Baidu, once considered China’s answer to Google, needs to search harder for growth.
The search-engine giant has lost $63 billion in market value in the past 15 months. The selloff seems overdone, but the company’s long-term prospects are still highly uncertain.
Late Monday, Baidu reported flat revenue growth and a 62% drop in net profit for the quarter through June. However, expectations had gotten so low that these dismal results beat consensus estimates, according to S&P Global Market Intelligence. Baidu’s Nasdaq-listed stock jumped 8% in after-hours trading.
The company used to get lumped together with Alibaba and Tencent under the BAT umbrella, but that acronym for Chinese tech’s holy trinity is getting outdated. In terms of market value, Baidu has slipped behind other listed Chinese internet companies like Meituan and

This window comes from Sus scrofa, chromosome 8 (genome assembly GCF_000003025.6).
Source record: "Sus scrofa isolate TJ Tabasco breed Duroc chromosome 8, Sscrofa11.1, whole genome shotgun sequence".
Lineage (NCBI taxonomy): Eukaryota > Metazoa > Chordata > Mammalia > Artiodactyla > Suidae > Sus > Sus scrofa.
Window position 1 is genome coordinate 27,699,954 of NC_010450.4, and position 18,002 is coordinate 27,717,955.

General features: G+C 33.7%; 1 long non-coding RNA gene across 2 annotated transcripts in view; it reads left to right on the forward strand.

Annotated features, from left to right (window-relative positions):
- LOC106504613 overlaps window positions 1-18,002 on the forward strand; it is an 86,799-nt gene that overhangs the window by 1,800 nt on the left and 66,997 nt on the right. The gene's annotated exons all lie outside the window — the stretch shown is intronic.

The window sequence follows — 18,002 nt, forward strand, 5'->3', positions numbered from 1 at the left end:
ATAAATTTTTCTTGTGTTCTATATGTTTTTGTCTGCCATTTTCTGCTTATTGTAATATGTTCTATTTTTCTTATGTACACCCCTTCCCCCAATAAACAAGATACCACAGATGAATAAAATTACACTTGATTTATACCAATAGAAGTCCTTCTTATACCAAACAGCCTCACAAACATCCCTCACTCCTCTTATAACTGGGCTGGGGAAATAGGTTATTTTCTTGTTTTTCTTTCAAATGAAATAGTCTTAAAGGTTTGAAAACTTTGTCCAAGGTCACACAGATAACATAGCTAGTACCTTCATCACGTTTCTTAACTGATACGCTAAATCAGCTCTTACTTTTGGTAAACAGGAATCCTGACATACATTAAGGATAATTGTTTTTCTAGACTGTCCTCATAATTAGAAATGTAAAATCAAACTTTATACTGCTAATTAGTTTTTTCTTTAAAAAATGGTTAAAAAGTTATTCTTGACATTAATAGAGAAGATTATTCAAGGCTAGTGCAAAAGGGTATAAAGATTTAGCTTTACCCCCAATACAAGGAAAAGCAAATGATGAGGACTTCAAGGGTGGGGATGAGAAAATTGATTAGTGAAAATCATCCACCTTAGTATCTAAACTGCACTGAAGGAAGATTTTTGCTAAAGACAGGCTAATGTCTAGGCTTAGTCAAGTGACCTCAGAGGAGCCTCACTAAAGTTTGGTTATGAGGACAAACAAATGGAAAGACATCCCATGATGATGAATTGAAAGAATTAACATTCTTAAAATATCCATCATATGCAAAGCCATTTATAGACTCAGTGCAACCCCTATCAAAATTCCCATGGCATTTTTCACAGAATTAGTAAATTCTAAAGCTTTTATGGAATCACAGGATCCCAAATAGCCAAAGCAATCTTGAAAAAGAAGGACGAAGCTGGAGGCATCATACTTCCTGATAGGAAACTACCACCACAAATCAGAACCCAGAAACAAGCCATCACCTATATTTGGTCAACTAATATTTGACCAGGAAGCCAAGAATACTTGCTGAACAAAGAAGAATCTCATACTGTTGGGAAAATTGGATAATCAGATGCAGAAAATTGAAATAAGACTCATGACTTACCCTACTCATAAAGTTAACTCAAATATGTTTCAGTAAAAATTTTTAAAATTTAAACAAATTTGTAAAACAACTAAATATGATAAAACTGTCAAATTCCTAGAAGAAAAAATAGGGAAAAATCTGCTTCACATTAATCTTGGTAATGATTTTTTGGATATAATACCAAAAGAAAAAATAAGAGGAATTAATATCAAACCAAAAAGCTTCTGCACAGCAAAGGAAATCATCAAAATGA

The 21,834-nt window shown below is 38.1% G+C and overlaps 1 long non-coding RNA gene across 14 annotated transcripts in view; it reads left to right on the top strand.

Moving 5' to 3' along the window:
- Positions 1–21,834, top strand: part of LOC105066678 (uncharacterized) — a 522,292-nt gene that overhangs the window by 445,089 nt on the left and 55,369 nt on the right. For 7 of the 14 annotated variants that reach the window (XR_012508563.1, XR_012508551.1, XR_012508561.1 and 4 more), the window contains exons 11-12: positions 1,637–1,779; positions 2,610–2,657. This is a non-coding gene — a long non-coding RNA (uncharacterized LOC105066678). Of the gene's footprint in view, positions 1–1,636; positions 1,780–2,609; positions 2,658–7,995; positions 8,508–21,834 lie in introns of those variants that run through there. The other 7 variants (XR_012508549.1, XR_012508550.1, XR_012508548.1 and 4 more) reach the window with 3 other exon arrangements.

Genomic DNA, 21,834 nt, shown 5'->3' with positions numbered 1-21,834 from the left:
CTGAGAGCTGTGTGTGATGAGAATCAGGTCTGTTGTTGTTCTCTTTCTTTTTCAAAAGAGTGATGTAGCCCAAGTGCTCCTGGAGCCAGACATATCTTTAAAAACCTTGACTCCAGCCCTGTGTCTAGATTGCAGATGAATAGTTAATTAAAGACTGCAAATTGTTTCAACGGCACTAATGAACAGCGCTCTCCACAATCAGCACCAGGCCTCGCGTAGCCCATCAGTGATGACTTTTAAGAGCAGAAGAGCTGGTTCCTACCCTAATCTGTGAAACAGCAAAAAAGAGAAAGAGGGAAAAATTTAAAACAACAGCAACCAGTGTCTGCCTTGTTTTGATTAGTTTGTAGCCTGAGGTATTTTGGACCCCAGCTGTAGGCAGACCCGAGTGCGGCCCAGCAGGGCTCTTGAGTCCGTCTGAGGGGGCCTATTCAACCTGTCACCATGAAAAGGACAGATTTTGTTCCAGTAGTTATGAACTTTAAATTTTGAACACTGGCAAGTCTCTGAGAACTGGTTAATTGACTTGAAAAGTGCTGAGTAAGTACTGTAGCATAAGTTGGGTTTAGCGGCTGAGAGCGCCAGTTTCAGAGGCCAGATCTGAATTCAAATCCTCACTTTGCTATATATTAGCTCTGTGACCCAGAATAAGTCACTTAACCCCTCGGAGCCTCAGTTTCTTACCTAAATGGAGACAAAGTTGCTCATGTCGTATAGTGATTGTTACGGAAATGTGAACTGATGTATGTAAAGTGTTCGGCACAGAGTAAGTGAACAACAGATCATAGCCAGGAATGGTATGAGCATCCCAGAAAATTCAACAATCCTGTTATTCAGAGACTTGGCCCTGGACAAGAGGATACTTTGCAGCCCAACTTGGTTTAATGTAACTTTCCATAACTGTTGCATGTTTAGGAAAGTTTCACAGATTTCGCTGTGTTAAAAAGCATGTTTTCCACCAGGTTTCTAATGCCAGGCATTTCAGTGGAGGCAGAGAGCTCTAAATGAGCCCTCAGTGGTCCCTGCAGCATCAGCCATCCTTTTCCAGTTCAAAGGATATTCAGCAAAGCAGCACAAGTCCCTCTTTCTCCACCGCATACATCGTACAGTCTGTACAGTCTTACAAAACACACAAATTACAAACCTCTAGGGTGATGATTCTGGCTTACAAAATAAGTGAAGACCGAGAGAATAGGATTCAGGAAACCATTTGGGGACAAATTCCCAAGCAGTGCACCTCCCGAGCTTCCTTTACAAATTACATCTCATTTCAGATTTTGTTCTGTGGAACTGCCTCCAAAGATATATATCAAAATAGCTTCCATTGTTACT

However, it is privately owned Bytedance, valued at $78 billion in a funding round last year, that poses the greatest competitive threat to Baidu. Bytedance owns two apps with viral content: news aggregator Toutiao and short-video app TikTok, known as Douyin in China.
These addictive apps—Chinese internet users on average spend 68 minutes on them every day—have soaked up ad dollars. Bytedance’s share of online advertising in China is expected to rise to 19% this year, according to Bernstein estimates, from 4% two years ago. Baidu has been a victim. Its advertising revenue last quarter was 9% lower than in the prior-year period. Bytedance has also launched a search portal recently.
Baidu, now worth $36 billion in market value, may find some support in the short term. The stock fetches just 1.5 times its book value. Excluding roughly $10 billion of net cash and short-term investments on its balance sheet and an additional $11 billion invested in other internet companies, the core Baidu business is valued at a mere $15 billion. The longer-term investments include a 57% stake in online-video subsidiary
and a 19% stake in travel giant Ctrip.com.
But a cheap valuation is no strategy. Baidu desperately needs new platforms for growth. So far, there is little sign it has the kind of popular apps necessary to turn its core business around.
Write to Jacky Wong at JACKY.WONG@wsj.com
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